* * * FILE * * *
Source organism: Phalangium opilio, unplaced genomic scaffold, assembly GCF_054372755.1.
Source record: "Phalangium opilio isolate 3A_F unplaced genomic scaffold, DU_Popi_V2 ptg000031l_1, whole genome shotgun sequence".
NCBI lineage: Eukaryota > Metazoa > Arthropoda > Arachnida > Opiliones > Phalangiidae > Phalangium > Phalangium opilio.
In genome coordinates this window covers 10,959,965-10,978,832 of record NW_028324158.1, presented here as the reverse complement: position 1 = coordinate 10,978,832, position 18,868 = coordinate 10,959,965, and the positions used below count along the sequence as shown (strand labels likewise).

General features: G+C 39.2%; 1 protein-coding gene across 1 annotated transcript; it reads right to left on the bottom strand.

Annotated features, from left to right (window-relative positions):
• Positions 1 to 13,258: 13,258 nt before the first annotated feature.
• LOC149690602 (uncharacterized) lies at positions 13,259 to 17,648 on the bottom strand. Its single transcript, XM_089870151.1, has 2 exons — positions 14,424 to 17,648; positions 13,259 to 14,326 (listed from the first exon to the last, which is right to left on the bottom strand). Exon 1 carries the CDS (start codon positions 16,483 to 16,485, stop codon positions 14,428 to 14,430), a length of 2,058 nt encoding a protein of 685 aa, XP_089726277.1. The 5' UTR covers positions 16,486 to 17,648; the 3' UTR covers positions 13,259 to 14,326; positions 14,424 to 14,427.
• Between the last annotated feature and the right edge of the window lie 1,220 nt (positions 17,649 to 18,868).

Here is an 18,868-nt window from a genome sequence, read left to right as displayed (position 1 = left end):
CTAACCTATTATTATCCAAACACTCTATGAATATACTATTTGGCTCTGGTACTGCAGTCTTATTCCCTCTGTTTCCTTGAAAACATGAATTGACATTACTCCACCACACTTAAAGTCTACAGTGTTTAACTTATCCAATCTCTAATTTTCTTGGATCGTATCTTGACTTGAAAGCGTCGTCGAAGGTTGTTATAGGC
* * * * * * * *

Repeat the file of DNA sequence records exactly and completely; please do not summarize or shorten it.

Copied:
Source organism: Phalangium opilio, unplaced genomic scaffold, assembly GCF_054372755.1.
Source record: "Phalangium opilio isolate 3A_F unplaced genomic scaffold, DU_Popi_V2 ptg000031l_1, whole genome shotgun sequence".
NCBI lineage: Eukaryota > Metazoa > Arthropoda > Arachnida > Opiliones > Phalangiidae > Phalangium > Phalangium opilio.
In genome coordinates this window covers 10,959,965-10,978,832 of record NW_028324158.1, presented here as the reverse complement: position 1 = coordinate 10,978,832, position 18,868 = coordinate 10,959,965, and the positions used below count along the sequence as shown (strand labels likewise).

General features: G+C 39.2%; 1 protein-coding gene across 1 annotated transcript; it reads right to left on the bottom strand.

Annotated features, from left to right (window-relative positions):
• Positions 1 to 13,258: 13,258 nt before the first annotated feature.
• LOC149690602 (uncharacterized) lies at positions 13,259 to 17,648 on the bottom strand. Its single transcript, XM_089870151.1, has 2 exons — positions 14,424 to 17,648; positions 13,259 to 14,326 (listed from the first exon to the last, which is right to left on the bottom strand). Exon 1 carries the CDS (start codon positions 16,483 to 16,485, stop codon positions 14,428 to 14,430), a length of 2,058 nt encoding a protein of 685 aa, XP_089726277.1. The 5' UTR covers positions 16,486 to 17,648; the 3' UTR covers positions 13,259 to 14,326; positions 14,424 to 14,427.
• Between the last annotated feature and the right edge of the window lie 1,220 nt (positions 17,649 to 18,868).

Here is an 18,868-nt window from a genome sequence, read left to right as displayed (position 1 = left end):
CTAACCTATTATTATCCAAACACTCTATGAATATACTATTTGGCTCTGGTACTGCAGTCTTATTCCCTCTGTTTCCTTGAAAACATGAATTGACATTACTCCACCACACTTAAAGTCTACAGTGTTTAACTTATCCAATCTCTAATTTTCTTGGATCGTATCTTGACTTGAAAGCGTCGTCGAAGGTTGTTATAGGC